They include payment of her full salary until June 30 this year plus an additional six months taxed compensation of $50,000, legal costs of $6000 and the transfer of a council vehicle.
And in a confidential record of settlement: “mutual non-disparagement, positive communications and references.”
It’s not known how many of the exit conditions the council agreed to.
But deputy chair Peter Haddock was duly elected as council chair as soon as Birchfield was ejected.
Newsroom asked Birchfield what it was he said or did that might have triggered Mabin’s ultimatum and his demise as chair.
He says he can’t comment because he’s bound by a confidentiality agreement.
Mabin could not be reached for comment in time for publication but has been invited to respond.
The former Hawkes Bay accountant and company director joined the council in 2021, after the previous CEO clashed with Birchfield and quit seven months into the job over alleged bullying and interference by the chair.
Birchfield has in the recent past been openly critical of some management decisions including one to seek a legal opinion on his suggestion the council dump the new draft West Coast district plan, one of his many bêtes noires.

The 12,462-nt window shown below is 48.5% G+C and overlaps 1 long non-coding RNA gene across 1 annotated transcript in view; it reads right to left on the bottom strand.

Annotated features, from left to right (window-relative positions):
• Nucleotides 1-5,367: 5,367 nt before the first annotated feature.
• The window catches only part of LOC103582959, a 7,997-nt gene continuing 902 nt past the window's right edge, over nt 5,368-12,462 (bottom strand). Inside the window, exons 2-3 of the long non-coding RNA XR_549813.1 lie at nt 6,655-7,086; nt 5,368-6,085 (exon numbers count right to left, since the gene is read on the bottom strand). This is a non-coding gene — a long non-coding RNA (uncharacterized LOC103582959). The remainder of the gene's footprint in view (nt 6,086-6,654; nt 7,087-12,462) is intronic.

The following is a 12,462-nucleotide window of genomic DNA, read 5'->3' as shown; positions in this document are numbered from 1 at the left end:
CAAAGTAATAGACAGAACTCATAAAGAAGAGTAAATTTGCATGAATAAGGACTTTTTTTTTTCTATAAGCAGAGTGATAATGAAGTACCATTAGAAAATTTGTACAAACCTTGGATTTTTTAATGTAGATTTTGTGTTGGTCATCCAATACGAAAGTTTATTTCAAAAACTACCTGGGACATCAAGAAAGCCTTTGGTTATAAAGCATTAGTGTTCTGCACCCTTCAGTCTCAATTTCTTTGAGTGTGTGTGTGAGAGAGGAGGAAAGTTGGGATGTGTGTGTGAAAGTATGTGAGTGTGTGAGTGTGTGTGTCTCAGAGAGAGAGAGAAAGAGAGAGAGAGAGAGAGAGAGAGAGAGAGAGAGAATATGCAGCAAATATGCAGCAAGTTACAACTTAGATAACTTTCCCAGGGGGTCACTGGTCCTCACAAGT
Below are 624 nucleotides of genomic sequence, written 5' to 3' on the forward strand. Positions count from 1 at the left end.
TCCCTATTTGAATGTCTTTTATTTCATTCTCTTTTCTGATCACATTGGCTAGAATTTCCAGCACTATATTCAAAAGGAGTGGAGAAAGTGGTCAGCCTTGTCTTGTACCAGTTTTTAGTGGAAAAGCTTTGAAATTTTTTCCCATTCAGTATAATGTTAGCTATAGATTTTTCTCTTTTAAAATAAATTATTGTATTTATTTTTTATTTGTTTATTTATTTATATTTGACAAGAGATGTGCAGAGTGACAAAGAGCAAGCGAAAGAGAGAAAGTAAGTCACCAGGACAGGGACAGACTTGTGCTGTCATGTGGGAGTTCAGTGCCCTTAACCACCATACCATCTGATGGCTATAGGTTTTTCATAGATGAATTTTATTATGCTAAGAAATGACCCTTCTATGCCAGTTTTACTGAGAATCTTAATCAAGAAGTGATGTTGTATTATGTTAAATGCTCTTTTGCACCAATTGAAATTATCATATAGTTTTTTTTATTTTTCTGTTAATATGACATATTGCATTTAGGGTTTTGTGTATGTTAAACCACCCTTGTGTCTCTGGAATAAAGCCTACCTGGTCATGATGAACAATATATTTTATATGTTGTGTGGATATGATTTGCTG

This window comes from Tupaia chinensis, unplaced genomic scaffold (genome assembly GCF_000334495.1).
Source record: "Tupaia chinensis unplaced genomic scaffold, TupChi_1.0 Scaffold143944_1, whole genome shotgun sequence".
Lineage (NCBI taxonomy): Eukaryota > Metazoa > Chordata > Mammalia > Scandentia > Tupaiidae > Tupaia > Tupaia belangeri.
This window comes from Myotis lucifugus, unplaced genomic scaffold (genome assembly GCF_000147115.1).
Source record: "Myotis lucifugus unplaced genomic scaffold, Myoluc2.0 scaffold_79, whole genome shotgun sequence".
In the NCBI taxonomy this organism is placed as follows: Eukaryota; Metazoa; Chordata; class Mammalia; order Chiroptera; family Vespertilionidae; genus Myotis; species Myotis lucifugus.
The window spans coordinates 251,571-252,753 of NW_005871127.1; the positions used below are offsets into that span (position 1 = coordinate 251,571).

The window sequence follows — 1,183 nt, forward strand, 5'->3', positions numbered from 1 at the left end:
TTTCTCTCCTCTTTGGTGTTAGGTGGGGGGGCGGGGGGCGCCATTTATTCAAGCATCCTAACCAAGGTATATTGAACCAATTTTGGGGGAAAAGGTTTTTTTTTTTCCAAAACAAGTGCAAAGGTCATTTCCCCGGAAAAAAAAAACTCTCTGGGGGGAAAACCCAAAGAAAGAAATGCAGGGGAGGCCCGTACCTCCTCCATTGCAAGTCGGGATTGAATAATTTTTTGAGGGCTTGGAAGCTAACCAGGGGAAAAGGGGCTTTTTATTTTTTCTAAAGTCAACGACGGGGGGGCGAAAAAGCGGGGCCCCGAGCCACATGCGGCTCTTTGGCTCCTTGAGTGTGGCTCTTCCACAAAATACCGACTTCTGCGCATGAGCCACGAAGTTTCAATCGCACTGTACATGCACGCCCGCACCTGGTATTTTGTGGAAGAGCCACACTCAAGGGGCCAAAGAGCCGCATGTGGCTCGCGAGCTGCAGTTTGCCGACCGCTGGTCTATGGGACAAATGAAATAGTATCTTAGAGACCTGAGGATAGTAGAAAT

He’s also been consistently critical of government policies that affect Coast landowners and that council staff are obliged by statute to enforce, including the freshwater and wetland regulations – a stance popular with his supporters.
Birchfield attended yesterday’s monthly council meeting as a councillor and says he will stay on, for now at least. Mabin was also present.
“I’ve had a lot of pressure from people who want me to stay so I’ll hang in there and give it a go,” Birchfield says.
Bumps in the road
If it’s been a rocky road to this point between the pair, the path ahead is not looking much smoother.
At yesterday’s meeting, Birchfield said 30 staff had quit in the past 18-months and that should be investigated because the council’s ability to get work done had been badly affected.
And for the second time in a year, he asked bluntly if the council was in fact solvent.
“We’re told we are because they count our stop banks and flood walls as assets. But they’re actually liabilities – you can’t sell them to cover debt.”
There have been instances of the council using government funding for specific projects to cover general expenses, he says.
“We only found out late last year that $720,000 NZTA [Waka Kotahi] prepaid for flood protection work at Franz Josef was used for other things. It wasn’t ring-fenced.
“Now when that work goes ahead the council will have to find the money somewhere else.”
Council risk and assurance committee chair Frank Dooley offered to sit down with Birchfield and go through the accounts line by line.
But the former chair is having none of that.
“We’re not accountants … I want to know if any more funding has gone into the general pot and how it’s been accounted for and I want a clear, simple statement that I and any other West Coaster can understand.”
If Birchfield’s exasperated critics are expecting him to go quietly, they may be in for a long wait.
Made with the support of the Public Interest Journalism Fund